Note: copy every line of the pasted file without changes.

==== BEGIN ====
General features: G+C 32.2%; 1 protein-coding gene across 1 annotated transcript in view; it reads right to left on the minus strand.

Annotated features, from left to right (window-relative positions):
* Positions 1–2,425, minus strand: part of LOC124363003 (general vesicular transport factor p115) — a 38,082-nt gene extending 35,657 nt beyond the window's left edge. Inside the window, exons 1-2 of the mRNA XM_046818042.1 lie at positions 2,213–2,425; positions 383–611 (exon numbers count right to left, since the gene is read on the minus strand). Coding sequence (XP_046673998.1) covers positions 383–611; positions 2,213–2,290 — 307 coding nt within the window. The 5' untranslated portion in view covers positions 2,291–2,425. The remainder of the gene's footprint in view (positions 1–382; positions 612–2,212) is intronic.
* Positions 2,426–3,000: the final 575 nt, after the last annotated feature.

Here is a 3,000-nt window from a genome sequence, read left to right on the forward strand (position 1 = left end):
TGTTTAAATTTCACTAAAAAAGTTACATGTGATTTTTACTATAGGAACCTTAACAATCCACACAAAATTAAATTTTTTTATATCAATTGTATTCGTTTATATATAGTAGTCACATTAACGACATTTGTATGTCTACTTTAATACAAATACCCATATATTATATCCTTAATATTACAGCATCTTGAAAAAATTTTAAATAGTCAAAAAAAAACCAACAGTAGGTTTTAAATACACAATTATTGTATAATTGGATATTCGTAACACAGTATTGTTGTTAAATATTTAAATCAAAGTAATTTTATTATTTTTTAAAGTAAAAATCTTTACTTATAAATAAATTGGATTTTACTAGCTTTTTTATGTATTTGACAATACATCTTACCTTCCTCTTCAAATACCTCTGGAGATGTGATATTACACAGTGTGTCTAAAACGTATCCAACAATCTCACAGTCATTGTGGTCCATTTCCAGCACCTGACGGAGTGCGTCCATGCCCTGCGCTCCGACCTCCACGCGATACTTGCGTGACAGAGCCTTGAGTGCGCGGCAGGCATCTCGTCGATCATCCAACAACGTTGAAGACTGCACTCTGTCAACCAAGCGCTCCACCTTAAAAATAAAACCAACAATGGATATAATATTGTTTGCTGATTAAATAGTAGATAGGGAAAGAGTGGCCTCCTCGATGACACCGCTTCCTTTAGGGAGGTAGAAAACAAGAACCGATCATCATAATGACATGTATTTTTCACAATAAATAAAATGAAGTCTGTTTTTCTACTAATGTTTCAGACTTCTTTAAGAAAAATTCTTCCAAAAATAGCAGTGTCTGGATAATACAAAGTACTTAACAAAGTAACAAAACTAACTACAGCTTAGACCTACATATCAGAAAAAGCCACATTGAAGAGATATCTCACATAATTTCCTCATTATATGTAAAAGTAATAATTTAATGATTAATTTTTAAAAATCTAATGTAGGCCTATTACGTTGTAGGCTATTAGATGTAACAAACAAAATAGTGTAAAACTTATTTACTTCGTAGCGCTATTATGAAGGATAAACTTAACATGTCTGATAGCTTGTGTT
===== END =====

General features: G+C 32.2%; 1 protein-coding gene across 1 annotated transcript in view; it reads right to left on the minus strand.

Annotated features, from left to right (window-relative positions):
* Positions 1–2,425, minus strand: part of LOC124363003 (general vesicular transport factor p115) — a 38,082-nt gene extending 35,657 nt beyond the window's left edge. Inside the window, exons 1-2 of the mRNA XM_046818042.1 lie at positions 2,213–2,425; positions 383–611 (exon numbers count right to left, since the gene is read on the minus strand). Coding sequence (XP_046673998.1) covers positions 383–611; positions 2,213–2,290 — 307 coding nt within the window. The 5' untranslated portion in view covers positions 2,291–2,425. The remainder of the gene's footprint in view (positions 1–382; positions 612–2,212) is intronic.
* Positions 2,426–3,000: the final 575 nt, after the last annotated feature.

Here is a 3,000-nt window from a genome sequence, read left to right on the forward strand (position 1 = left end):
TGTTTAAATTTCACTAAAAAAGTTACATGTGATTTTTACTATAGGAACCTTAACAATCCACACAAAATTAAATTTTTTTATATCAATTGTATTCGTTTATATATAGTAGTCACATTAACGACATTTGTATGTCTACTTTAATACAAATACCCATATATTATATCCTTAATATTACAGCATCTTGAAAAAATTTTAAATAGTCAAAAAAAAACCAACAGTAGGTTTTAAATACACAATTATTGTATAATTGGATATTCGTAACACAGTATTGTTGTTAAATATTTAAATCAAAGTAATTTTATTATTTTTTAAAGTAAAAATCTTTACTTATAAATAAATTGGATTTTACTAGCTTTTTTATGTATTTGACAATACATCTTACCTTCCTCTTCAAATACCTCTGGAGATGTGATATTACACAGTGTGTCTAAAACGTATCCAACAATCTCACAGTCATTGTGGTCCATTTCCAGCACCTGACGGAGTGCGTCCATGCCCTGCGCTCCGACCTCCACGCGATACTTGCGTGACAGAGCCTTGAGTGCGCGGCAGGCATCTCGTCGATCATCCAACAACGTTGAAGACTGCACTCTGTCAACCAAGCGCTCCACCTTAAAAATAAAACCAACAATGGATATAATATTGTTTGCTGATTAAATAGTAGATAGGGAAAGAGTGGCCTCCTCGATGACACCGCTTCCTTTAGGGAGGTAGAAAACAAGAACCGATCATCATAATGACATGTATTTTTCACAATAAATAAAATGAAGTCTGTTTTTCTACTAATGTTTCAGACTTCTTTAAGAAAAATTCTTCCAAAAATAGCAGTGTCTGGATAATACAAAGTACTTAACAAAGTAACAAAACTAACTACAGCTTAGACCTACATATCAGAAAAAGCCACATTGAAGAGATATCTCACATAATTTCCTCATTATATGTAAAAGTAATAATTTAATGATTAATTTTTAAAAATCTAATGTAGGCCTATTACGTTGTAGGCTATTAGATGTAACAAACAAAATAGTGTAAAACTTATTTACTTCGTAGCGCTATTATGAAGGATAAACTTAACATGTCTGATAGCTTGTGTT